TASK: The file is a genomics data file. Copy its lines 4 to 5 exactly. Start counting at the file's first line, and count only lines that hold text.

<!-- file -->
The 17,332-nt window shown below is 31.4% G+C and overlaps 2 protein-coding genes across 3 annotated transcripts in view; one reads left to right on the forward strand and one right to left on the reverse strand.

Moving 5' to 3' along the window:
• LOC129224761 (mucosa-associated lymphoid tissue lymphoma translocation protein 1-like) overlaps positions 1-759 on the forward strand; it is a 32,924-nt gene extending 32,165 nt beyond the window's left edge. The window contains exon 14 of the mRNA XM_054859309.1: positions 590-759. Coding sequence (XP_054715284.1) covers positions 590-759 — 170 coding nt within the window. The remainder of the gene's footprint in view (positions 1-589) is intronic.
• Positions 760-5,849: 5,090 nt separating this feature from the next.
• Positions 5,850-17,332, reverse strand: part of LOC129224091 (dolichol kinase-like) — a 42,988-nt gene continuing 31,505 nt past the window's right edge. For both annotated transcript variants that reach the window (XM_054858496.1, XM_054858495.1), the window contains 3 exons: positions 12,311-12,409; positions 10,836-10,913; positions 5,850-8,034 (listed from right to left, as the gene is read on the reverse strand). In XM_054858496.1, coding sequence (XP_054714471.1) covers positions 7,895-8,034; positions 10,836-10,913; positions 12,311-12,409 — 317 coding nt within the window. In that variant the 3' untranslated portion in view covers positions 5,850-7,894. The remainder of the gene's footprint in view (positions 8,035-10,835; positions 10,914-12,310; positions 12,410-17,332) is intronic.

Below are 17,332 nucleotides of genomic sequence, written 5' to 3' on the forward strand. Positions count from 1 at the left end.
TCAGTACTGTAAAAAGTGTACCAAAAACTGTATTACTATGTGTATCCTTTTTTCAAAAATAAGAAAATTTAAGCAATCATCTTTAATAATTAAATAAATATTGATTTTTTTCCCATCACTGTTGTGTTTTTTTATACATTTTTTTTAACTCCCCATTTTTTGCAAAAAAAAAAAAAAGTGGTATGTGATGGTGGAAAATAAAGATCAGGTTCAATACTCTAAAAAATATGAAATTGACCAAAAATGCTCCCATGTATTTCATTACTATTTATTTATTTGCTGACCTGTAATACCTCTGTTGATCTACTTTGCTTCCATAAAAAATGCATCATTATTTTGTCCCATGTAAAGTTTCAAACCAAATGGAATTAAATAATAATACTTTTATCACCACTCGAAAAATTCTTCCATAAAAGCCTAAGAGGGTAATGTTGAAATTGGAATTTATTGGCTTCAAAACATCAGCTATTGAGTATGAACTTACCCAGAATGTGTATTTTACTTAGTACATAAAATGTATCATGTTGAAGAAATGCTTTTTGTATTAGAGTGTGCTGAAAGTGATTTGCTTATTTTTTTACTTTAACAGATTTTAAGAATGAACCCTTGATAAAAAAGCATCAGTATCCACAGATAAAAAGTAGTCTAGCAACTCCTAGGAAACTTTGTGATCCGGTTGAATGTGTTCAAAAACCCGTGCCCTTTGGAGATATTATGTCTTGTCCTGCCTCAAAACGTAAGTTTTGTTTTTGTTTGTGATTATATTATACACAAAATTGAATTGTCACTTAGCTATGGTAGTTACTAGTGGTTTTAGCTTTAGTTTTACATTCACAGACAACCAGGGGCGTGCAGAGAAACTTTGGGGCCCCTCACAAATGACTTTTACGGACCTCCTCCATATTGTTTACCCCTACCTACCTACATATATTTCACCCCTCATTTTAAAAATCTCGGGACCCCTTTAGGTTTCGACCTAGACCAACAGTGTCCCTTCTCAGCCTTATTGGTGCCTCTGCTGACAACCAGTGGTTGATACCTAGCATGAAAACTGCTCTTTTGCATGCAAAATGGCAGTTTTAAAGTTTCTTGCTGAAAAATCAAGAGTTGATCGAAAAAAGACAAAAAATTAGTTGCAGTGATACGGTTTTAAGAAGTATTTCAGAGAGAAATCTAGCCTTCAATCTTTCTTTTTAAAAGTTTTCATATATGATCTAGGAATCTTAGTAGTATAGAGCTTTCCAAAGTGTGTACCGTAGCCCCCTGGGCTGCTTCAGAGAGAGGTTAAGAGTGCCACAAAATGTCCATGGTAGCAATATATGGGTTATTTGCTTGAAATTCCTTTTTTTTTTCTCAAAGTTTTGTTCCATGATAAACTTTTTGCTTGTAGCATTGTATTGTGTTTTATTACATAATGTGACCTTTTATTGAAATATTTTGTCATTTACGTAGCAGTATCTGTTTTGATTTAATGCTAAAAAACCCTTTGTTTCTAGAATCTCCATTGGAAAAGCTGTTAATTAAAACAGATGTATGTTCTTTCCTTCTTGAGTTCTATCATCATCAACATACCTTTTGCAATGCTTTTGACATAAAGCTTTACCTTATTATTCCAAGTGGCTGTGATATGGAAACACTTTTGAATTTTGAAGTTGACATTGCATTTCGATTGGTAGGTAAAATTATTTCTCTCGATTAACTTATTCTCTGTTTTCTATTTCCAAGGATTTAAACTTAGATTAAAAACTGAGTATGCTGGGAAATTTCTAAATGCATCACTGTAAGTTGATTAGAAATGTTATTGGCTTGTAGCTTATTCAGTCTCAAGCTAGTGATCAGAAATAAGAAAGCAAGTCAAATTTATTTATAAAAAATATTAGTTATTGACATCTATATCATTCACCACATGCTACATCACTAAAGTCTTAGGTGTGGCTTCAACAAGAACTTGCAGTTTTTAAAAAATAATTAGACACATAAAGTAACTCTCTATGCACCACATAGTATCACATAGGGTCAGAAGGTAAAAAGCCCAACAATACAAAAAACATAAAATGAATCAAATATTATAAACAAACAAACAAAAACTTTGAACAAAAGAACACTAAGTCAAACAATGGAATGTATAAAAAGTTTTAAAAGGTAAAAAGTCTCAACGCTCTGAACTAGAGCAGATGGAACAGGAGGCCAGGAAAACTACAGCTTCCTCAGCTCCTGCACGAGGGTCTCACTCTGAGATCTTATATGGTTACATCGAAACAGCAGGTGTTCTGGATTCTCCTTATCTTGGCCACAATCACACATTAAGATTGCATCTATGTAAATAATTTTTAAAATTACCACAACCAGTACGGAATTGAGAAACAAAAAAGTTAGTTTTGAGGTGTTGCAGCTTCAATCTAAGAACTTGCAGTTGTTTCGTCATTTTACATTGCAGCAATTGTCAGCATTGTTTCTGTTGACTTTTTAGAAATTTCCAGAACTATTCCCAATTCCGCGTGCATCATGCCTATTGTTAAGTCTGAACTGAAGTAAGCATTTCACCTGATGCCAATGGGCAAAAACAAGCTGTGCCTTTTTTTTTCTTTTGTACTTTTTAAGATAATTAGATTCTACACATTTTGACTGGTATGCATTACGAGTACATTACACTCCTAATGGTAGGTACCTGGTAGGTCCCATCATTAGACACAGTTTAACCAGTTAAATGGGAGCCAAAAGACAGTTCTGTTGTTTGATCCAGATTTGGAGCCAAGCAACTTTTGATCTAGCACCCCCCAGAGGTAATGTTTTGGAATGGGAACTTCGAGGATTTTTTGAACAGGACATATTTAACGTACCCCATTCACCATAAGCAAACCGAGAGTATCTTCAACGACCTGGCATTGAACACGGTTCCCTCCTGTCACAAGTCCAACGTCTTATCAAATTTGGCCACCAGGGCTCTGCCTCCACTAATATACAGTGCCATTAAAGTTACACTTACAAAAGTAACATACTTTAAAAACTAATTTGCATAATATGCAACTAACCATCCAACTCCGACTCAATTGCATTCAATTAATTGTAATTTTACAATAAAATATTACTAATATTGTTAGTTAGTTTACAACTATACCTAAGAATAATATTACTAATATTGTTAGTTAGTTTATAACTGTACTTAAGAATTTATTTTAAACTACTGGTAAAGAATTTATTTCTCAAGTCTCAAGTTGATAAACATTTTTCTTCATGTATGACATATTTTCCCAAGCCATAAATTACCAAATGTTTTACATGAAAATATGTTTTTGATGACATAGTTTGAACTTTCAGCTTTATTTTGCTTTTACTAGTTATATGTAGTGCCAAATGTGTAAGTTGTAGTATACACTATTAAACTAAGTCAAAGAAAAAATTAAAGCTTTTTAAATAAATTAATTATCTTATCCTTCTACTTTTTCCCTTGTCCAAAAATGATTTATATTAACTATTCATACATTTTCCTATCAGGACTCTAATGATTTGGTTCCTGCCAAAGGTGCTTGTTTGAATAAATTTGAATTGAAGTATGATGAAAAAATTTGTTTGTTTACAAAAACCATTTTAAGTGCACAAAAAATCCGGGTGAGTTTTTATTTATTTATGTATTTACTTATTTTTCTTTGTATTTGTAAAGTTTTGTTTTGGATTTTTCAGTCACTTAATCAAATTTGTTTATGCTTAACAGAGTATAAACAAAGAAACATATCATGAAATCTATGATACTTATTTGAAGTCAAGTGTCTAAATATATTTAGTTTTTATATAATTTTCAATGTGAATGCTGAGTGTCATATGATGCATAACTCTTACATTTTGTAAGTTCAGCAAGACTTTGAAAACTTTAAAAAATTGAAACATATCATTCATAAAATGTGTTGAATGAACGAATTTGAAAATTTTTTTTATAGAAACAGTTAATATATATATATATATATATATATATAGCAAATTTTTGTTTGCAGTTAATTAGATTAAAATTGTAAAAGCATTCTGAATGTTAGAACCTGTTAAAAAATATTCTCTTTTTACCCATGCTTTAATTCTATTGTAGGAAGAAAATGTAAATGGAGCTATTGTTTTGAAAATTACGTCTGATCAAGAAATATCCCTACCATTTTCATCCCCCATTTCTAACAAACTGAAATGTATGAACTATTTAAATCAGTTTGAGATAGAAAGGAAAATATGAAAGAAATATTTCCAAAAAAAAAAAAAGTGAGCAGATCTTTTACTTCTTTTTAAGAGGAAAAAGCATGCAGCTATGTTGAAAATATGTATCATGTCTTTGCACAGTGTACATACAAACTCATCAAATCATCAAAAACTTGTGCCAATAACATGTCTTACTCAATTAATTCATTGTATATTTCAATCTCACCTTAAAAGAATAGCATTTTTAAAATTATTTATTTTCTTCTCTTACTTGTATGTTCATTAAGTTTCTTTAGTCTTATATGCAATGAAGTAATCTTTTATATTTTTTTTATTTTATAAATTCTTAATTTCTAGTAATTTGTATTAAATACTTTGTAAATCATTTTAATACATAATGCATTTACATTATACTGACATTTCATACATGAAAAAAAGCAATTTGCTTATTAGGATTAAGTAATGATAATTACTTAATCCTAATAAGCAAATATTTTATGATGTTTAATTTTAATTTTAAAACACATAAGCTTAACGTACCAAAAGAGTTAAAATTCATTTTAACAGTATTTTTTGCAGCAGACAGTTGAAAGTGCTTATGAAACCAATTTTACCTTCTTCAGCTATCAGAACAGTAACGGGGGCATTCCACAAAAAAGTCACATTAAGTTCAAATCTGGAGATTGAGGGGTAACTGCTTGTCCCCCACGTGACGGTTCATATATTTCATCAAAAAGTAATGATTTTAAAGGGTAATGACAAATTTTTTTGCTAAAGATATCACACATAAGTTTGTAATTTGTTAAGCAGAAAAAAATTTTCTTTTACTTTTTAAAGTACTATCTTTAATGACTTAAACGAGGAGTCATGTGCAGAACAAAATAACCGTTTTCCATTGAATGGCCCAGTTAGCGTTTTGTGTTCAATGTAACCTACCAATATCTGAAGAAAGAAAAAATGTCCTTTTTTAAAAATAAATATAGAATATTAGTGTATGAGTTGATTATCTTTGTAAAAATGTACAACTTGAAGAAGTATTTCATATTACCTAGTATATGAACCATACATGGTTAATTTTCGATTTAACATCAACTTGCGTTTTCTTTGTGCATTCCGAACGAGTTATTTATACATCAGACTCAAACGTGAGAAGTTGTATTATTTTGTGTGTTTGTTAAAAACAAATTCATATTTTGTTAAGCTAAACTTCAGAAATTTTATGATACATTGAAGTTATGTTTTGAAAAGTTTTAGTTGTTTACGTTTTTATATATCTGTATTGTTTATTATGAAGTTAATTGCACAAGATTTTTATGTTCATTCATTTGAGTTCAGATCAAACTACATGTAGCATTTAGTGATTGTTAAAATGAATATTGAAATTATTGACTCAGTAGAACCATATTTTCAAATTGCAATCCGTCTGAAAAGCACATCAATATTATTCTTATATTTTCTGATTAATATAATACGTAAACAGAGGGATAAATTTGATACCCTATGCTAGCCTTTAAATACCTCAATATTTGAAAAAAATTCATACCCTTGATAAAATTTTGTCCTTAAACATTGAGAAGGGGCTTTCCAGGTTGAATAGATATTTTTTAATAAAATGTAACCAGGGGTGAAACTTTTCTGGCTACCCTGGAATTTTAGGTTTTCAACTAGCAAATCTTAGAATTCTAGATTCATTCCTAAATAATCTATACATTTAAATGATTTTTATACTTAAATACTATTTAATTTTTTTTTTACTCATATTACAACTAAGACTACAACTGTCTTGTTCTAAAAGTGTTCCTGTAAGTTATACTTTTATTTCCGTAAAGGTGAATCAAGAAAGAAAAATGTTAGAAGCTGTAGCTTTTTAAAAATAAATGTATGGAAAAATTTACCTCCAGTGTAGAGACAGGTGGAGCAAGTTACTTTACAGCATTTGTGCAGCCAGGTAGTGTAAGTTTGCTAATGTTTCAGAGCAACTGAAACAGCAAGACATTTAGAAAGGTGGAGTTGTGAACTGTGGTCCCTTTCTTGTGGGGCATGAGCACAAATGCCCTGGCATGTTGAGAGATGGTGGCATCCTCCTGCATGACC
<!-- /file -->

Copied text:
• Positions 760-5,849: 5,090 nt separating this feature from the next.
• Positions 5,850-17,332, reverse strand: part of LOC129224091 (dolichol kinase-like) — a 42,988-nt gene continuing 31,505 nt past the window's right edge. For both annotated transcript variants that reach the window (XM_054858496.1, XM_054858495.1), the window contains 3 exons: positions 12,311-12,409; positions 10,836-10,913; positions 5,850-8,034 (listed from right to left, as the gene is read on the reverse strand). In XM_054858496.1, coding sequence (XP_054714471.1) covers positions 7,895-8,034; positions 10,836-10,913; positions 12,311-12,409 — 317 coding nt within the window. In that variant the 3' untranslated portion in view covers positions 5,850-7,894. The remainder of the gene's footprint in view (positions 8,035-10,835; positions 10,914-12,310; positions 12,410-17,332) is intronic.